preschoolers-learn-a-second-language.jpgReading is fundamental for your child’s success in school — and then throughout life. Writing well is also a foundation-level skill that will fuel success, and here are tips to help your preschooler advance from early writing skills such as letters and numbers to more advanced skills. takes a practical approach, offering tips on how to help a child who is a physical learner, as well as an auditory learner and a visual learner. So, if your child clearly fits into one of these categories, try those suggestions first. If you aren’t sure, or if your child seems a blend of types, experiment with all of them to create the best strategy.

Physical Learners

When you’re writing (a grocery list, a check, a letter), give your child a piece of paper and let him or her “write” along with you. This helps your child realize that writing is an integral part of daily life. Or let him or her create letters and words from glitter or pancake batter. Find more tips about teaching your physical learner how to write in the article.

Auditory Learners

Encourage your child to tell you a story, then you write it down. Even though your child isn’t physically doing the writing, it strengthens the connection between the spoken and written word. Or have your child describe a picture and then create captions for him or her. Find more tips in the article!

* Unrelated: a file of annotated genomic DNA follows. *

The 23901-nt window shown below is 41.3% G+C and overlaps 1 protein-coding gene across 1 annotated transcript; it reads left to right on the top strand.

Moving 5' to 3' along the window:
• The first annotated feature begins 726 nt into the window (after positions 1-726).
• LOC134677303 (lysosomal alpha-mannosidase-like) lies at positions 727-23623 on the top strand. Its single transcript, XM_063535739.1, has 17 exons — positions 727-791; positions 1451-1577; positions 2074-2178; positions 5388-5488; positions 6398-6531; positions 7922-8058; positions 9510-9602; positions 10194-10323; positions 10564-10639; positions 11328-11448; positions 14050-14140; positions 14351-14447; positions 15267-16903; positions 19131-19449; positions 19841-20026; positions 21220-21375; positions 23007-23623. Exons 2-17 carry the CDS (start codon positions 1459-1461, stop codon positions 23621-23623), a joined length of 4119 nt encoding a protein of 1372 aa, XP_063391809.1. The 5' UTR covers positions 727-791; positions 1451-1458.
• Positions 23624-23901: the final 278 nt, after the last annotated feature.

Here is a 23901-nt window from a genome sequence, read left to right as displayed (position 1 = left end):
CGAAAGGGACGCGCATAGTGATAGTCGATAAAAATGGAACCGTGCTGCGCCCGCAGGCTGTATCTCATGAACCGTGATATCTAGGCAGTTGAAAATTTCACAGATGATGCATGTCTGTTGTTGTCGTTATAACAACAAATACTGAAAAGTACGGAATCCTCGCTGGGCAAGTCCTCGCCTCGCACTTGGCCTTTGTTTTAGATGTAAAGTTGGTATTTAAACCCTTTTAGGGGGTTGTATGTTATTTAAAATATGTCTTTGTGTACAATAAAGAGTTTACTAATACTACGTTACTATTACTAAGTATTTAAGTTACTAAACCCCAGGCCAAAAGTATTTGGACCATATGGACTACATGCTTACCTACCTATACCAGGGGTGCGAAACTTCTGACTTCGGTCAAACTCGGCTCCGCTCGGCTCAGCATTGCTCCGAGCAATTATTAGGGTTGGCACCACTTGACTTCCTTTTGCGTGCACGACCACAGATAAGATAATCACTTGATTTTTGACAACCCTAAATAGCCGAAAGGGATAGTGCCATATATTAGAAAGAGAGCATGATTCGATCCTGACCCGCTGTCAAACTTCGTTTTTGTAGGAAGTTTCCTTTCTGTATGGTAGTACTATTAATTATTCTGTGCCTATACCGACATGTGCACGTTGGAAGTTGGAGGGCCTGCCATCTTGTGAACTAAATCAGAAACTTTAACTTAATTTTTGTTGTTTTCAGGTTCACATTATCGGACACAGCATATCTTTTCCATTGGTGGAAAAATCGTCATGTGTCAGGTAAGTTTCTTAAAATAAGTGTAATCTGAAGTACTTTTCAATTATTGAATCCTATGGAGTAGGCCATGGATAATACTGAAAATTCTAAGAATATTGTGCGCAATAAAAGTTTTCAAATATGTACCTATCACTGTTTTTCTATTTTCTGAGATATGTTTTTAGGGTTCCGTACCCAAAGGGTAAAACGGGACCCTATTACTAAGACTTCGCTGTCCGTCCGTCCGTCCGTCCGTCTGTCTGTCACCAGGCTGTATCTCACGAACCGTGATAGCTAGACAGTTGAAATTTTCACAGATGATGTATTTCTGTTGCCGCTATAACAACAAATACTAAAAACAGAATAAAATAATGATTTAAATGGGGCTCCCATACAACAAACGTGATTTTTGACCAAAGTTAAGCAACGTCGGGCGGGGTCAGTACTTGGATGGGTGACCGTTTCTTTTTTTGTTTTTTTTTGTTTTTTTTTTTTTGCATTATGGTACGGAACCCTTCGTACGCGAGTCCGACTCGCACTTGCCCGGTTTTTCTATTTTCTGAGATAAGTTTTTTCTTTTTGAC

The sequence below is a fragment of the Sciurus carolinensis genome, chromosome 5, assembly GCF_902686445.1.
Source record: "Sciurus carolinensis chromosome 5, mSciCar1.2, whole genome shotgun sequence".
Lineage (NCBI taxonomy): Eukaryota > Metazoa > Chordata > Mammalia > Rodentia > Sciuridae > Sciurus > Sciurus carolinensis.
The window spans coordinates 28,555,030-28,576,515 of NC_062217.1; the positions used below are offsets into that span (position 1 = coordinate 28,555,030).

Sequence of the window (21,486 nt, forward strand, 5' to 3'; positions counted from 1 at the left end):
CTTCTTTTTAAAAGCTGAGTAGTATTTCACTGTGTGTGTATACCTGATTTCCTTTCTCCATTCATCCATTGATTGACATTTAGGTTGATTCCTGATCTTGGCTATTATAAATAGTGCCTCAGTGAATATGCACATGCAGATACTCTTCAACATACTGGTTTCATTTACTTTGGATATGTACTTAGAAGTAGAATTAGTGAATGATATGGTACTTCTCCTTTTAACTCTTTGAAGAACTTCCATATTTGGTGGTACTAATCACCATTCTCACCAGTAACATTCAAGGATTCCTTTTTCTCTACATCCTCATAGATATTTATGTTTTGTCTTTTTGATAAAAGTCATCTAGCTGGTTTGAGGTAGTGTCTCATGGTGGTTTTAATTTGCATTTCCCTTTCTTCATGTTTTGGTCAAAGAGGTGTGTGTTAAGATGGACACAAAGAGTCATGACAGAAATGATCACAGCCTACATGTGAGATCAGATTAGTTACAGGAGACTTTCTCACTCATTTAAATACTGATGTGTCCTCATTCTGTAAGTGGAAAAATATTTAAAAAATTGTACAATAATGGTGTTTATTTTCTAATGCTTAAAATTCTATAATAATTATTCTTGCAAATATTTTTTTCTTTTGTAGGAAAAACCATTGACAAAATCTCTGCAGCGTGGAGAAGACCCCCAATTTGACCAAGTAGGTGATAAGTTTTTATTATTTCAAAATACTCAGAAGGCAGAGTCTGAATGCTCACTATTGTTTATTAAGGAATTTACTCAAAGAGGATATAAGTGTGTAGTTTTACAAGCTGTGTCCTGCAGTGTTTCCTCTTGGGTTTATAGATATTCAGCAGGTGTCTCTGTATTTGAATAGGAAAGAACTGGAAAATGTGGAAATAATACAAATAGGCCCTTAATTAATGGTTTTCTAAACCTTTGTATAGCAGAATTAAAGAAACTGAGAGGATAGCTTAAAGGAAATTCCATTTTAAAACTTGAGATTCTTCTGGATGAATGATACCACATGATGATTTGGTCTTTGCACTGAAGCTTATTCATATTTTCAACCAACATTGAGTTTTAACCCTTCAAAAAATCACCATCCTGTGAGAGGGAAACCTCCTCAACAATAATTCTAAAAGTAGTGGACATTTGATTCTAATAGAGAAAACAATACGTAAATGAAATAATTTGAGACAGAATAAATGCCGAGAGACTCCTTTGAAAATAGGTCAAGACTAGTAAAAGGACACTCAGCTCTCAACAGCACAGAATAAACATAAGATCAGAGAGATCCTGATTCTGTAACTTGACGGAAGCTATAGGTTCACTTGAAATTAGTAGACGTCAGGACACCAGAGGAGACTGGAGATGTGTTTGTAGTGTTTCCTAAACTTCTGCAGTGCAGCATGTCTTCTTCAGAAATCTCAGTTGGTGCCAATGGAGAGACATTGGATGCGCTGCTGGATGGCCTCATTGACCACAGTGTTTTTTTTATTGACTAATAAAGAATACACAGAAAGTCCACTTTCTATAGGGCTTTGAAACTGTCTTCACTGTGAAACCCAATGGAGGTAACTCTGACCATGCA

Visual Learners

Help your child start a diary, even if he or she only writes one or two words about an event. Make it fun, using crayons or markers. You can even create a photographic journal together. Read the rest of the article for more fun suggestions.

Continue to Strengthen Prewriting Skills

You’ve long since mastered the physical requirements needed to write, so it can be hard to remember how much fine motor skills are needed. Some children pick this ability up early — as young as 2 or 3 — while others still need to work on the skill in early elementary school. If your child needs practice with fine motor skills, offers fun suggestions.

Remember finger plays? As you listened to a poem or story, you did hand motions along with them — and your child will likely enjoy participating in them, too. If there are standard hand motions (such as those to “The Eensy, Weensy Spider”), then teach them. If there aren’t — or if you want to mix it up a bit! — make up your own.

You know how easily crayons break? Rather than throwing away the stubs, keep them. Then encourage your child to color a picture using just these short crayons. This causes your child to hold them in a way that pencils are held. Also help your child understand the correct way to hold a pencil. It isn’t intuitive. Hold it by the thumb, the side of your middle finger and the tip of the index finger. Let your child practice in a non-stressful environment.

Play dough and clay are excellent tools, as well. Read a story and have your child mold the material into shapes that mimic characters or objects in the story. Have fun!

Looking to enrich your child’s learning and life through writing and other effective methods? Horizon Education Center provides affordable quality care, including educational and enrichment opportunities for children in the following Northeast Ohio locations.